Out of a timeout, Virginia led by six points with less than five minutes remaining but there was drama yet to unfold. After an empty possession by the Cavaliers, Texas Tech’s Matt Mooney canned a three-pointer to climb within three and that was quickly followed by a more conventional three-point play from Norense Odiase to tie the game at 59-59 with 3:28 to play.
Virginia’s offense stalled for nearly three minutes without scoring as the Red Raiders charged but, after a pair of free throws on both sides, Hunter and Guy combined for back-to-back buckets to give the Cavaliers a four-point lead.
Davide Moretti had a response, though, converting on a crucial three-pointer to bring things back to 65-64 with 1:31 left.
Texas Tech then generated a massive stop on defense, reclaiming possession with 1:08 remaining in a one-point game.
Then, after an extended possession, Culver gave the Red Raiders the lead (their first of the second half) with a bucket at the rim with 35.1 seconds on the clock.
Jerome then missed a contested shot, allowing Odiase to gather the rebound and step to the line to convert a pair of free throws to give his team a three-point advantage. Not to be outdone, Hunter sunk a corner three for the tie after a defensive breakdown by Texas Tech.
Culver had the opportunity to win it in regulation, but his three clanked off the rim. The Red Raiders were granted a brief reprieve, though, when Virginia committed an egregious error when trying to call timeout on the rebound.
Fortunately, the Cavaliers did not have that blow-up come back to bite them, as Texas Tech was unable to get a shot to the rim in the final second, forcing the eighth overtime game in the history of the national championship game.
In the overtime period, things were back-and-forth in a way that was fitting of the game as a whole. Hunter began things with two free throws but, in a hurry, Mooney made a big-time impact.
First, he buried a three.
Then, after a Virginia turnover, Mooney got a jumper to fall with some help from the rim.
Virginia wasn’t ready to fade, though, with Guy converting two free throws and, after a stop, Hunter made his presence known again with a corner three.
After a dead period in the scoring department (helped by a controversial official review that gave Virginia the ball), Jerome got to the line and converted a pair of free throws with 41.5 seconds left, putting Virginia up by four points at 77-73. Then, Texas Tech came up empty on an open corner three and, when Guy gathered the ball off the carom, he strolled to the line and gave the Cavaliers a six-point edge with only 31.2 seconds left.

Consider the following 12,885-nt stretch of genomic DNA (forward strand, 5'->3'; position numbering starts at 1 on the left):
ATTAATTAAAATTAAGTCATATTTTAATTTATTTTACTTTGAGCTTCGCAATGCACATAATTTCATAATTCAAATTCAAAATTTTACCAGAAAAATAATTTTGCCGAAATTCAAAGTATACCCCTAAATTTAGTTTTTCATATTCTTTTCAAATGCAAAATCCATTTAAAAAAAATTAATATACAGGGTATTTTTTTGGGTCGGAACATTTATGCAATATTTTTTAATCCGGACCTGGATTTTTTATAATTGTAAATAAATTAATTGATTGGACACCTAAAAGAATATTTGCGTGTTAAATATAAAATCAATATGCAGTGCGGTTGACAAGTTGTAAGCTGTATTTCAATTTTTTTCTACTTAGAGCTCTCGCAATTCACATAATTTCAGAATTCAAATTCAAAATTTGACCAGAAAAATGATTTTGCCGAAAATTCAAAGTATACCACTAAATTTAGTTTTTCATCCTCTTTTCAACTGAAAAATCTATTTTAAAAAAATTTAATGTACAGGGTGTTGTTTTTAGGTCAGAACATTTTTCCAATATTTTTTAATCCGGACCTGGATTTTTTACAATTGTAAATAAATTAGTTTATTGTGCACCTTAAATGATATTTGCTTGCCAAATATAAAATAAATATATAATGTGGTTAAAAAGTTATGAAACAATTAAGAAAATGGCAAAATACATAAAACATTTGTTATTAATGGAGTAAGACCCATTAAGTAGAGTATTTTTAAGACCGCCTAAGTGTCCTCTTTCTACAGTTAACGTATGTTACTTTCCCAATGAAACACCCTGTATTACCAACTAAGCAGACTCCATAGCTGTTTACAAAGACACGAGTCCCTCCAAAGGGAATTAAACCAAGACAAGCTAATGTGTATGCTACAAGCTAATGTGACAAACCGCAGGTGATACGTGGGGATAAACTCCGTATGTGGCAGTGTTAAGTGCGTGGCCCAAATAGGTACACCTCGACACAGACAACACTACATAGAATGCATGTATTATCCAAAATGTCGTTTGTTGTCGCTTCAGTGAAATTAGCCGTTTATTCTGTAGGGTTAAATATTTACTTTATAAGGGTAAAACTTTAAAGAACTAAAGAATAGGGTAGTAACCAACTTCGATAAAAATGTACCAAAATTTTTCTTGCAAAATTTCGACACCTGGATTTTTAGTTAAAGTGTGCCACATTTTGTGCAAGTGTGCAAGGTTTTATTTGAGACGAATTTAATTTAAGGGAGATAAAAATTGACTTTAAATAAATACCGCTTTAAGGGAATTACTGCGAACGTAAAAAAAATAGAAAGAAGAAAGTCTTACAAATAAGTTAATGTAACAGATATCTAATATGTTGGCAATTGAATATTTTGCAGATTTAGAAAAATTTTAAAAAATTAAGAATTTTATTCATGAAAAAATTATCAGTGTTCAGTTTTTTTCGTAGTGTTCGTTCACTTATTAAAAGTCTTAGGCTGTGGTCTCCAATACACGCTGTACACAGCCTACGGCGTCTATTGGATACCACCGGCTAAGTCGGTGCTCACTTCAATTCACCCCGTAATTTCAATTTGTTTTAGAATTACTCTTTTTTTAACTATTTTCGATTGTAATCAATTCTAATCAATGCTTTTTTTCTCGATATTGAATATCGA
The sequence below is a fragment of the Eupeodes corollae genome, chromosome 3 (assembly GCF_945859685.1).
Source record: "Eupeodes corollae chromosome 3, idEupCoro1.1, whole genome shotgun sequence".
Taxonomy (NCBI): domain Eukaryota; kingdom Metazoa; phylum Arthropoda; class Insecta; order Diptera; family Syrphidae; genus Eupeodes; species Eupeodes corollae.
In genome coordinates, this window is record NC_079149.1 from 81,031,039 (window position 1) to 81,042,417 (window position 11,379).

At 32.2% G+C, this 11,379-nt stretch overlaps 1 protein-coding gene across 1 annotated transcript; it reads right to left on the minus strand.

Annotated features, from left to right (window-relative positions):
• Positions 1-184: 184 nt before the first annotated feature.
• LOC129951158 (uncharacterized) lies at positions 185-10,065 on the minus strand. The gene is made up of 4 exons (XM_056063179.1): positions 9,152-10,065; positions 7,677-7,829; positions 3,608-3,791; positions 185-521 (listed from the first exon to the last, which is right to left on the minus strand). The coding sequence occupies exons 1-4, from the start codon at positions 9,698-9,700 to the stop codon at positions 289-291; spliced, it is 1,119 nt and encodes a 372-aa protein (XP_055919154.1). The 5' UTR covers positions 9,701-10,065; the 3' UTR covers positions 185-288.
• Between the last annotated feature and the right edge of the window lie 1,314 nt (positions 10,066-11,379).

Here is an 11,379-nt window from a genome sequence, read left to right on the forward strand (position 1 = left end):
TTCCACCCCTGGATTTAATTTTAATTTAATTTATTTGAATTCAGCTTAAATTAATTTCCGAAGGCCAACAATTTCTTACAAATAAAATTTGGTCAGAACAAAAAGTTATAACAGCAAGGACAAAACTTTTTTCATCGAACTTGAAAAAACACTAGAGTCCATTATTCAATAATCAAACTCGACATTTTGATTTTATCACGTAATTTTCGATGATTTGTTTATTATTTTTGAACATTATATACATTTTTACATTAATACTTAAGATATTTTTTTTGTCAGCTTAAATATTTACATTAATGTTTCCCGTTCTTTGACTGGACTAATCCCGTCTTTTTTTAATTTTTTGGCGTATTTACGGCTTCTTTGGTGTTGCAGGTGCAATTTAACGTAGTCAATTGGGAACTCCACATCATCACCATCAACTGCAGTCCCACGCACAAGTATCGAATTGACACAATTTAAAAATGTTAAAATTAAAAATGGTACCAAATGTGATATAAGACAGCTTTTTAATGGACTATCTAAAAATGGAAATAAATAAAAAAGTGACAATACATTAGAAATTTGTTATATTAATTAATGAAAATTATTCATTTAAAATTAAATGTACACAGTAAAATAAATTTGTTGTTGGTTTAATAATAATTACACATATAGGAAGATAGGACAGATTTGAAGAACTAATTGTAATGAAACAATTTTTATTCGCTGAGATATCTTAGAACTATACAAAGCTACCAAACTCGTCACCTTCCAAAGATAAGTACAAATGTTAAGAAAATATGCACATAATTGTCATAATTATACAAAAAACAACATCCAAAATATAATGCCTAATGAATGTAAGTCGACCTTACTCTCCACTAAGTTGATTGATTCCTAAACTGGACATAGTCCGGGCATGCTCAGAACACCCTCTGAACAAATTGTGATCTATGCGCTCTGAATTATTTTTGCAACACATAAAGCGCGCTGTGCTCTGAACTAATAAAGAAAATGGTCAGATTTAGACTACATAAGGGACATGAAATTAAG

The Red Raiders then produced another empty possession and, when Mamadi Diakite buried two shots at the line with 23.5 seconds remaining, it was virtually academic. Virginia parlayed their 81-73 advantage at that point into a 85-77 final score (after making 12 consecutive free throws in the extra period) and a staggeringly impressive victory.
All told, it was a wild game with no shortage of memorable moments. Hunter left an overwhelming impression with 27 points and nine rebounds in what was likely his last college game, with Guy adding 24 points (including four threes) and Jerome producing 16 points, six rebounds and eight assists. Given that the trio was responsible for a tremendous run for Virginia in recent years, it was oddly fitting that they were at the center of it all and, after 40 wild minutes, the program earned its first national championship.
Just 12 months ago, Virginia was suffering the embarrassment of becoming the first No. 1 seed ever to lose to a No. 16 seed in the NCAA Tournament. Now, they are national champions and Tony Bennett can add a title to his already impressive resume.